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Apple iOS 15 features that aren’t available at launch

Apple’s launch of iOS 15 introduced some big changes to apps like Safari, but you might have noticed some things missing. A few features will be added in later software updates, but there are several that you may never see, depending on the age of your iPhone.

What features aren’t available yet?

Some of these will come in later updates, but others have only been announced. Here’s what isn’t going to be available the day you upgrade to iOS 15:

SharePlay

SharePlay was a leading feature in announcements about iOS 15, but it’s not going to be available until later in the fall. When it launches, people will be able to share screens and stream synced content over FaceTime. SharePlay will also allow collaboration on Apple Music, like pausing or skipping between tracks with another person.

Apple Universal control.
Image used with permission by copyright holder

Universal Control

Universal Control is a new feature of MacOS Monterey thatwon’t be released until later in 2021. The update will give users the ability to control their iPads with the mouse and keyboard on their Mac, and even to drag and drop content from one device to the other.

Digital Legacy

Designating someone as a Legacy Contact will allow them to access your Apple ID account, including photos and other important data.

iCloud Private Relay

Private Relay is going to be added to iCloud Plus. Private Relay encrypts the traffic leaving your device on Safari. Other parties, including Apple, won’t be able to read personal information like the user’s location, IP address, location, and browsing activity.

What features won’t be on my phone?

Some of the features on iOS 15 require A12 Bionic chips. The first phones with A12 Bionic chips were on the iPhone XS, iPhone XR, and iPhone XS Max. Phones older than the iPhone X, which was released in 2017, won’t see certain improvements to the following apps:

FaceTime

Older devices won’t be able to use the new Portrait mode. Portrait mode blurs the background during calls, masking bland backgrounds and clutter by putting the focus on your face.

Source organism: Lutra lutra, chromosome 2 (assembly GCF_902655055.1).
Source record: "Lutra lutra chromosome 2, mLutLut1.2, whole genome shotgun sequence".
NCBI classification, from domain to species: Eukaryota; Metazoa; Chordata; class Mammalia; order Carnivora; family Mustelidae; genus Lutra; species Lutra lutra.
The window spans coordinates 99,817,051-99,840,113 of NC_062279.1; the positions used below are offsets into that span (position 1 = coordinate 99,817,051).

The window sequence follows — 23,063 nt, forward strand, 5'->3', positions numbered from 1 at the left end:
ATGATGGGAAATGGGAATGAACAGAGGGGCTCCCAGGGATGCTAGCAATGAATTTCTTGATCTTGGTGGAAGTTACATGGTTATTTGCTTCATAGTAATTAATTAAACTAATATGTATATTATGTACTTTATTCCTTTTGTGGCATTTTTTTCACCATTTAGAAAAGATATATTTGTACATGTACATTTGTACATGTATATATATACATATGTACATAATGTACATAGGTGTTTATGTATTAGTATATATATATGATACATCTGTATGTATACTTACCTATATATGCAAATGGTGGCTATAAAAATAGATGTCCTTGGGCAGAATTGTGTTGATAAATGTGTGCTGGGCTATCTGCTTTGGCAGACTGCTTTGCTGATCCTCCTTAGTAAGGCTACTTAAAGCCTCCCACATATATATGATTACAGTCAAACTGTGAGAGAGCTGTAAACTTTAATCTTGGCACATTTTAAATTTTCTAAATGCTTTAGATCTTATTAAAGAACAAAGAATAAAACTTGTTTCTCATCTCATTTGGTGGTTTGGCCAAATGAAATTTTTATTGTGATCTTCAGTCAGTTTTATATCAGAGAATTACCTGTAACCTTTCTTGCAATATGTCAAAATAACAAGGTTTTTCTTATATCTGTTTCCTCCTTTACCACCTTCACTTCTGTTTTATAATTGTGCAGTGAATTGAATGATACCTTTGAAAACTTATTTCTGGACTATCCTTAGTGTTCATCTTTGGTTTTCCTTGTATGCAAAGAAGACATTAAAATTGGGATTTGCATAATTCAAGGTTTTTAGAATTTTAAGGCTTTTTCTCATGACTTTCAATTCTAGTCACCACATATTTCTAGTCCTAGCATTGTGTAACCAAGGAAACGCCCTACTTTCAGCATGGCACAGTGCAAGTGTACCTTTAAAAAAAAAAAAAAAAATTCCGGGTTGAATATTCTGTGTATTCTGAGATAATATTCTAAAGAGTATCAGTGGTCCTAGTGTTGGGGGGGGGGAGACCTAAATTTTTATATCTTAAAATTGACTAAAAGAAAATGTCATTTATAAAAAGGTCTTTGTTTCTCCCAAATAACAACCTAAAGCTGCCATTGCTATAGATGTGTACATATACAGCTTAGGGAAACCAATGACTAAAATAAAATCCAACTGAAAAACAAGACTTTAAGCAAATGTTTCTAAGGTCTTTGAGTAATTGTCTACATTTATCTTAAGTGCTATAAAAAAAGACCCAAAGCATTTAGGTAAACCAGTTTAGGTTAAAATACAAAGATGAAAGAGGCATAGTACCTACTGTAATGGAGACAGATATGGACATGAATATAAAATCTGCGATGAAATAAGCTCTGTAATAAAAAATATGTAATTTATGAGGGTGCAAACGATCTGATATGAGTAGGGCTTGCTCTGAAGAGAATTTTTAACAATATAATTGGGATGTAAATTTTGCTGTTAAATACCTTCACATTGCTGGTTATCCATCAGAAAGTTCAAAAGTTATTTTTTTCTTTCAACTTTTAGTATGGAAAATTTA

Some audio improvements, like spatial audio, are limited to newer devices. Spatial audio is an effect that makes voices sound like they’re coming from the direction the person is positioned. Two other missing features are Voice Isolation mode, which suppresses ambient noises like a lawn mower in the background, and Wide Spectrum mode, which amplifies ambient noises to let the other callers hear what’s going on around you.

Maps

Major metropolitan areas like New York and London are getting more detailed maps. Older devices aren’t getting the new maps, so they can’t access the augmented reality (AR) walking directions that come with them. An interactive 3D globe of Earth won’t be added to Maps, either.

Siri

Siri will be faster and more secure on newer devices thanks to on-device speech processing. Siri won’t be able to take offline requests to control alarms, timers, settings, and other apps.

Miscellaneous

If you have an older device, here are a few more changes you’re not going to see:

  • Live Text, which allows users to copy, translate, or look up text in photos.
  • Zooming in QuickTake videos using up and down swipes.
  • Digital keys for houses, cars, and hotels in the Wallet app.
  • Offline keyboard dictation processed on-device.
  • Continuous keyboard dictation with no 60-second limit.
  • New animated backgrounds in the Weather app.

Why won’t old devices get these features?

The features listed won’t be on the iPhone X or older models because they don’t have A12 Bionic chips. MacRumors speculates that some of the limitations may be due to performance restrictions. Newer devices introduced the more efficient second-generation Neural Engine, allowing for faster on-device processing that many of these new features rely on. Whatever the reason, you’ll need a new phone to get the most from iOS 15.

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Sandra Stafford
Sandra Stafford is a Mobile team writer. She has three years of experience writing about consumer technology. She writes…
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